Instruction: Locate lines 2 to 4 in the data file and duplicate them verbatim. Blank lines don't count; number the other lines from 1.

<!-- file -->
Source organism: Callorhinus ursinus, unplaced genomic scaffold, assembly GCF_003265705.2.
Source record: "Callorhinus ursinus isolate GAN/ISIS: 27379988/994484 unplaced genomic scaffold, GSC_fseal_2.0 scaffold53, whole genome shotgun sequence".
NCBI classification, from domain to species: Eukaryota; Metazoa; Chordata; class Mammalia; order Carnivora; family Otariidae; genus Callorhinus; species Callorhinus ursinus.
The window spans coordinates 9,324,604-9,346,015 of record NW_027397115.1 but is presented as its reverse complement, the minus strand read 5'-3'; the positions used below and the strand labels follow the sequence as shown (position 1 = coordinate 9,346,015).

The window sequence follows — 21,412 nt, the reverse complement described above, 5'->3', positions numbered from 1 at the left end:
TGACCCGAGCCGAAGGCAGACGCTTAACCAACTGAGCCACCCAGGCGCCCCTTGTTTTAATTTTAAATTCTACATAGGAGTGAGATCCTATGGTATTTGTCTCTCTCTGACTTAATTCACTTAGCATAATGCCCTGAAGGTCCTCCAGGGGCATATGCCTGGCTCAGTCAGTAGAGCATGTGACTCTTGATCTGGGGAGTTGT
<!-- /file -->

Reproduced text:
Source record: "Callorhinus ursinus isolate GAN/ISIS: 27379988/994484 unplaced genomic scaffold, GSC_fseal_2.0 scaffold53, whole genome shotgun sequence".
NCBI classification, from domain to species: Eukaryota; Metazoa; Chordata; class Mammalia; order Carnivora; family Otariidae; genus Callorhinus; species Callorhinus ursinus.
The window spans coordinates 9,324,604-9,346,015 of record NW_027397115.1 but is presented as its reverse complement, the minus strand read 5'-3'; the positions used below and the strand labels follow the sequence as shown (position 1 = coordinate 9,346,015).